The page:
For the definition of abnormal return, use the CAPM-adjusted return model—that is, define abnormal return using the following expression (from section 12.3):

𝐴𝑏𝑛𝑜𝑟𝑚𝑎𝑙 𝑅𝑒𝑡𝑢𝑟𝑛௜௧ = 𝑅௜௧ − (𝛼௜ + 𝛽௜ 𝑅௠௧ )

where Rit is the firm’s stock return at time t (the variable RET in the CRSP dataset “dsf.sas7bdat”, located in “/wrds/crsp/sasdata/a_stock”), Rmt is the market return at time t (the variable VWRETD in the CRSP dataset “dsix.sas7bdat”, located in “/wrds/crsp/sasdata/a_indexes”), and αi and βi are parameters from the CAPM model. The parameters αi and βi should be estimated based on data from the window [DCLRDT 270,DCLRDT–21]. That is, for an announcement with the values (PERMNO, DCLRDT),one collects data on that firm’s return and the market return using the window [DCLRDT–270,DCLRDT–21] (that is, from 270 calendar days before the announcement to 21 calendar days before the announcement), then regress the firm’s return on the market return, and αi and βi will the intercept and the coefficient on the market return, respectively.

Important: notice that the abnormal return here is different from the abnormal return used in module 4. In module 4 we employed the market-adjusted return model while here we use the CAPM-adjusted model.

Please examine formally whether markets react positively to dividend initiations. Prepare and show a table showing average abnormal returns, t-stats and p-value for 11-day window around announcements. Also create and show a graph with the pattern of average cumulative abnormal returns over the same 11-day window. Anchor your inferences on formal hypotheses testing. Also, examine whether markets respond efficiently to news in dividend initiations (for this you can assume that some dividend announcements happen after the close of the market—that is, market reactions to such announcements could happen up to one day after the event date).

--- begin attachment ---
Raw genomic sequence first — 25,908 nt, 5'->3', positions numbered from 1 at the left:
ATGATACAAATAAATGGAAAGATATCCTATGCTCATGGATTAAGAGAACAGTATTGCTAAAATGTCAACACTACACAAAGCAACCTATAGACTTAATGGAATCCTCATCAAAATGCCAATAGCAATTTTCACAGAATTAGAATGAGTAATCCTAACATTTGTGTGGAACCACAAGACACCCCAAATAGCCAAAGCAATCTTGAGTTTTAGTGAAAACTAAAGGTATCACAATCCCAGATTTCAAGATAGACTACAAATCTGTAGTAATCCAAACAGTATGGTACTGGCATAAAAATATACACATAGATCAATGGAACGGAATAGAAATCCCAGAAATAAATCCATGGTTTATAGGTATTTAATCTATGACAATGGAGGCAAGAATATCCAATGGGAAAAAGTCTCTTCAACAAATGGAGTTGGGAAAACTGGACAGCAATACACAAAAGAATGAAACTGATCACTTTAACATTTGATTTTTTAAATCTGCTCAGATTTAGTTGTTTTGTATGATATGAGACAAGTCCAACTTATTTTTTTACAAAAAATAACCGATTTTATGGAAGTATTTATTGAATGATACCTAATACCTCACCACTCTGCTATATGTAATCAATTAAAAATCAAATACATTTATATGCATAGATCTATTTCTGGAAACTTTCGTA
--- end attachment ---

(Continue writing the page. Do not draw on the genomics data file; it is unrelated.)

(Hint: notice that the examination here is based on 551 events—the observations in the dataset for which INIT=1.)

One criticism of the event study is that it might be capturing something else that happens around the announcement day. Let’s say, perhaps some other news that happen to be released together with announcements of dividend initiations affect many firms out there— including the ones announcing dividend initiations.

The use of abnormal returns aims at addressing this possibility. Nevertheless, another way to address this criticism is to employ a placebo test. For each data point of our event study—that is, for each firm and its announcement that it would start paying dividends—one can draw another firm—a matched observation—that did not announce initiation of dividends and observe what happens with this matched firm in the day the original firm issued its announcement. For example, if the matched firm is collected such that it belongs to the same industry as the firm announcing dividend initiation and it happens that there is some good news for the industry at the date of the dividend initiation (DCLRDT), then it might be the case that the effect we capture in the event study above comes from the industry good news rather than the dividend announcement.

Hence, let us run an event study on the returns of the matched firms around the date of the original firms’ announcement of initiation of dividends. More specifically, repeat the event study except that now you examine the firms with INIT=0 instead of the firms with INIT=1.

Please generate and show a new set of outputs for this new event. Examine whether there is any market reaction to the matched firms around the announcement dates.

(Hint: again the examination is based on 551 events—but now the relevant observations are the ones in the dividend dataset for which INIT=0.)